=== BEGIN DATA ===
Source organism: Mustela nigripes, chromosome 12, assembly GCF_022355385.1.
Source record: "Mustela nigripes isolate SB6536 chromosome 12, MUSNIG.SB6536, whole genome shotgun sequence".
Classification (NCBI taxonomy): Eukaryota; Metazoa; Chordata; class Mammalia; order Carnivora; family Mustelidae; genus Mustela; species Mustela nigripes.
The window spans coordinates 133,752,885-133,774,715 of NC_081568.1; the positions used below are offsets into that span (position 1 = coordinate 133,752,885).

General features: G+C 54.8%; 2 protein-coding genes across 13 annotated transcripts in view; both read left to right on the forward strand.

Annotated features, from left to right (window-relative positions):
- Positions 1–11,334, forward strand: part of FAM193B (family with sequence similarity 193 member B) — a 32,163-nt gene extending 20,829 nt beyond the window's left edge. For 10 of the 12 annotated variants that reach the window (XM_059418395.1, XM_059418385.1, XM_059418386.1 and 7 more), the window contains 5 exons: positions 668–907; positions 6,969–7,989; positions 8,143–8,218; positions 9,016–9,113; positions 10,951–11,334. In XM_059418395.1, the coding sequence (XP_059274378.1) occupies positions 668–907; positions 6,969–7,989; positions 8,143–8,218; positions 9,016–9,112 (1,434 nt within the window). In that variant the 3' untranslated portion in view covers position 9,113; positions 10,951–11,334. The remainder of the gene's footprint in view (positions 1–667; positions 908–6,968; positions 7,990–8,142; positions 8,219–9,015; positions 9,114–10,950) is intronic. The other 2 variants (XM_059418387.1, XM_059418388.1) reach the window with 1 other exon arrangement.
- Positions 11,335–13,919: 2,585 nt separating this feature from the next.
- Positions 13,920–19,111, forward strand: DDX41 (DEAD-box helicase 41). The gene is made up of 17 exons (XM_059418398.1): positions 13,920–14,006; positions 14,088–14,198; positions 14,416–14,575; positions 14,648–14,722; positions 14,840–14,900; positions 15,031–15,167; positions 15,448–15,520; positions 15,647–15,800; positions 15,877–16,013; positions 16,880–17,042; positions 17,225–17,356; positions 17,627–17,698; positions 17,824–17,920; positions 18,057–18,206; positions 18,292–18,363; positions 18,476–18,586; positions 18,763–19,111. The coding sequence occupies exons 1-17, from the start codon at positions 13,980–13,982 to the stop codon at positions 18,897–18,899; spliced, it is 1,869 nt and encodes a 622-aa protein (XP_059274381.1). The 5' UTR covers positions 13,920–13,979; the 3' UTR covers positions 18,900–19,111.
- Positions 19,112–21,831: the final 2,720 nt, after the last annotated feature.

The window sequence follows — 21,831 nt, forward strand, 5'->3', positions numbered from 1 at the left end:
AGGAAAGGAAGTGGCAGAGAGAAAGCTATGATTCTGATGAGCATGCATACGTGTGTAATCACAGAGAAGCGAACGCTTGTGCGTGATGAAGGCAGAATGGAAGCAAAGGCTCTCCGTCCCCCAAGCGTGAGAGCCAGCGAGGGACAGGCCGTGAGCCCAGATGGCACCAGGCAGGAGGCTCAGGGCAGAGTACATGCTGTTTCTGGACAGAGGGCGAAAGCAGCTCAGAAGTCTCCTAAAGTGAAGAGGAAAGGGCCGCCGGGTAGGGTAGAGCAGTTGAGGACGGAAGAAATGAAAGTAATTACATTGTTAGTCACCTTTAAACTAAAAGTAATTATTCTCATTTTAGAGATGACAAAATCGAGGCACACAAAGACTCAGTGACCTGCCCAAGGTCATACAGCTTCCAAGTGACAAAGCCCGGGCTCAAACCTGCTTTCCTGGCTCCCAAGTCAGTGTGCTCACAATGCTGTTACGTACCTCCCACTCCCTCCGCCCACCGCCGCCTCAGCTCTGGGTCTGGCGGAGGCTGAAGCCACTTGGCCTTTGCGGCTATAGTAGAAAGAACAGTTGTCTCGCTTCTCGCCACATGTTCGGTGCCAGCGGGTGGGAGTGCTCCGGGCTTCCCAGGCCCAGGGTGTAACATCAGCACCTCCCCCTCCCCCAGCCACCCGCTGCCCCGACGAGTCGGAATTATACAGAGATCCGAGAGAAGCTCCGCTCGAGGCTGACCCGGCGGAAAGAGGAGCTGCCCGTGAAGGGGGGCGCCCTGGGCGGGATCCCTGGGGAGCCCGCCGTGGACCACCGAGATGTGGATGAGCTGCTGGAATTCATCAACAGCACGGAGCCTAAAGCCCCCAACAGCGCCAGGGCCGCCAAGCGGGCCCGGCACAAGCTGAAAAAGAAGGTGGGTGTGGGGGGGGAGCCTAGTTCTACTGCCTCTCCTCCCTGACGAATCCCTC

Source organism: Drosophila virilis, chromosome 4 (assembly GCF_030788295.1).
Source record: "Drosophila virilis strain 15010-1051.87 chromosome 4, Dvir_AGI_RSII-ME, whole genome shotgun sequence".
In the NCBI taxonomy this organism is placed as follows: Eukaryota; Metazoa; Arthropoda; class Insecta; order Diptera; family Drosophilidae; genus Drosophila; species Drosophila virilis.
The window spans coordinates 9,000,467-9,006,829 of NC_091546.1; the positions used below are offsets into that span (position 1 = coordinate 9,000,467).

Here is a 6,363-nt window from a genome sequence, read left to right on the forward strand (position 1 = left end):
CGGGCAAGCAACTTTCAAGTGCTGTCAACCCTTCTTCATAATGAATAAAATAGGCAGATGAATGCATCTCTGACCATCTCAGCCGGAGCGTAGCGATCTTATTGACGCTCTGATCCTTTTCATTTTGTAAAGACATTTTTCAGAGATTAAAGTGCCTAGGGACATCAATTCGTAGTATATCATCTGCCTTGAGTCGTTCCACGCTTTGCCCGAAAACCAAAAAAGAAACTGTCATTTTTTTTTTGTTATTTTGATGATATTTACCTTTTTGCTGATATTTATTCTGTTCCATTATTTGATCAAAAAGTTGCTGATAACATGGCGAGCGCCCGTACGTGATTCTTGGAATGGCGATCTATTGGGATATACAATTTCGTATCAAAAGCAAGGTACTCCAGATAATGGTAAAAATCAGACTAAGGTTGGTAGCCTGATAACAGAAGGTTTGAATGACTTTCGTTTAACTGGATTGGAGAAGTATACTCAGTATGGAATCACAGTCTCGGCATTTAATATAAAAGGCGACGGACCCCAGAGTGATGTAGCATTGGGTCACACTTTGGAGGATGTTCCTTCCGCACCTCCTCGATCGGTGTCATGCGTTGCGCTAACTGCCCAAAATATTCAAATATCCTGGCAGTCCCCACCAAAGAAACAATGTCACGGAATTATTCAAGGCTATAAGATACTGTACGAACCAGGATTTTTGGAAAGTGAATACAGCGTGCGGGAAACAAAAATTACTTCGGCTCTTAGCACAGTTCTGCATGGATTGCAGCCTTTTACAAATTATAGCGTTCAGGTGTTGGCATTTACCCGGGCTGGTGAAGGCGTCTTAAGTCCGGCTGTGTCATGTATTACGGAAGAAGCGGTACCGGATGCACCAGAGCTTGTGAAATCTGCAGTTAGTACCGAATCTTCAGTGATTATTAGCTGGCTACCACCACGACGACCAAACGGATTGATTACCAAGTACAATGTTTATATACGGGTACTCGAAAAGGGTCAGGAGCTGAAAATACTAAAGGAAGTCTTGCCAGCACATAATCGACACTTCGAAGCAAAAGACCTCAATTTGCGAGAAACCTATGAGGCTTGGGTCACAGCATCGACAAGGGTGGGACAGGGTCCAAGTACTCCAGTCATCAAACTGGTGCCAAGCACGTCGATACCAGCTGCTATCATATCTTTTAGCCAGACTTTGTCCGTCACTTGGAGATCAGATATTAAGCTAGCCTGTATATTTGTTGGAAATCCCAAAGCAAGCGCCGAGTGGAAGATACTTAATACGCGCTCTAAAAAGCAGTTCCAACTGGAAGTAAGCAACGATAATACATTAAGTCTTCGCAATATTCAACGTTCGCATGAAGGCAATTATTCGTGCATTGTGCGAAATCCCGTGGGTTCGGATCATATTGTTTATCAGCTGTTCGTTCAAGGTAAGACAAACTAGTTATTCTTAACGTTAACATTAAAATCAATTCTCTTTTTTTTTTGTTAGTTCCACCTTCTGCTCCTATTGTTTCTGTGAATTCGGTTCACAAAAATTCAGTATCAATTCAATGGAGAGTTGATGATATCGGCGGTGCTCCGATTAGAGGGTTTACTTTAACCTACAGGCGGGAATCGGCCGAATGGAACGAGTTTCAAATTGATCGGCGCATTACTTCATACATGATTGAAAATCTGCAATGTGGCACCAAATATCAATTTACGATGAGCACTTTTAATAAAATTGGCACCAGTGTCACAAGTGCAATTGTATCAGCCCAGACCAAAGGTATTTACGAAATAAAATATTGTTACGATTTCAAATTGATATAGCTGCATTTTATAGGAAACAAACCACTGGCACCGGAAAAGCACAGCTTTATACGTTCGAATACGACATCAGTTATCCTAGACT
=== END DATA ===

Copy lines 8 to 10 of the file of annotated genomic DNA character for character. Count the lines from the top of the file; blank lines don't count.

- Positions 11,335–13,919: 2,585 nt separating this feature from the next.
- Positions 13,920–19,111, forward strand: DDX41 (DEAD-box helicase 41). The gene is made up of 17 exons (XM_059418398.1): positions 13,920–14,006; positions 14,088–14,198; positions 14,416–14,575; positions 14,648–14,722; positions 14,840–14,900; positions 15,031–15,167; positions 15,448–15,520; positions 15,647–15,800; positions 15,877–16,013; positions 16,880–17,042; positions 17,225–17,356; positions 17,627–17,698; positions 17,824–17,920; positions 18,057–18,206; positions 18,292–18,363; positions 18,476–18,586; positions 18,763–19,111. The coding sequence occupies exons 1-17, from the start codon at positions 13,980–13,982 to the stop codon at positions 18,897–18,899; spliced, it is 1,869 nt and encodes a 622-aa protein (XP_059274381.1). The 5' UTR covers positions 13,920–13,979; the 3' UTR covers positions 18,900–19,111.
- Positions 19,112–21,831: the final 2,720 nt, after the last annotated feature.